First-principles prediction of phase stability and crystal structures in Li-Zn and Na-Zn mixed-metal borohydrides

Dilpuneet S. Aidhy*, C. Wolverton

*Corresponding author for this work

Research output: Contribution to journalArticlepeer-review

15 Scopus citations

Abstract

We use a combination of first-principles density functional theory (DFT) calculations and the recently developed prototype electrostatic ground state (PEGS) method to predict low-energy crystal structures and study phase stability of Li-Zn and Na-Zn mixed-metal borohydride compounds [i.e., NaZn(BH 4)3, NaZn2(BH4)5, LiZn(BH4)3, and LiZn2(BH4) 5]. We find the following: (i) DFT + PEGS successfully predicts low-energy structures in these mixed-metal borohydride systems. (ii) DFT calculations show negative mixing energies in both the Li-Zn and Na-Zn borohydride systems, consistent with the observation of mixed-metal ordering in these systems. (iii) Our DFT calculations of the recently reported experimental crystal structures of NaZn2(BH4)5 and NaZn(BH4)3 show that the former has a negative mixing energy, while the latter has a positive mixing energy. (iv) Using the PEGS approach, we predict a new crystal structure of NaZn(BH4)3 with negative mixing energy and find that the experimental structure of NaZn2(BH4)5 and the PEGS obtained structure of NaZn(BH4)3 lie on the ground state convex hull. (v) In the Li-Zn borohydride system, we have used the PEGS + DFT approach to predict a stable crystal structure of new, previously unobserved stoichiometry, LiZn(BH4)3. As a consequence of this predicted low-energy compound, DFT calculations of the experimentally reported structure of LiZn 2(BH4)5 show that it is unstable with respect to decomposition into LiZn(BH4)3 + Zn(BH4) 2. (vi) In addition, we also elucidate the ground state crystal structure of NaBH4, and confirm that reorientation of (BH 4)- units is the driving force behind the order-disorder phase transition in NaBH4. (vii) Finally, we predict a new low-energy crystal structure of Zn(BH4)2, and illustrate its similarities with the crystal structure of Mg(BH4)2.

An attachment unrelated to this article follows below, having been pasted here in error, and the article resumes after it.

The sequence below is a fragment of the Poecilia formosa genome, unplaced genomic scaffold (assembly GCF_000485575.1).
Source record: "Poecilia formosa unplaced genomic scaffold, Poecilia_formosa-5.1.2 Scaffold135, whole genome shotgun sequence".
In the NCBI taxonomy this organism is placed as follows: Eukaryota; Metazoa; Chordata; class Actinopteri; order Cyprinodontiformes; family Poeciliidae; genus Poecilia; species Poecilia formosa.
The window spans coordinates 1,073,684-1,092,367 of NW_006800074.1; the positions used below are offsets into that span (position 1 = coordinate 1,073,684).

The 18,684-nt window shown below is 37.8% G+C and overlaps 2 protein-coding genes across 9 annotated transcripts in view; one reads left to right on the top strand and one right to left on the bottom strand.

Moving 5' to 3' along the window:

Original languageEnglish (US)
Article number144111
JournalPhysical Review B - Condensed Matter and Materials Physics
Volume83
Issue number14
DOIs
StatePublished - Apr 26 2011

ASJC Scopus subject areas

  • Electronic, Optical and Magnetic Materials
  • Condensed Matter Physics

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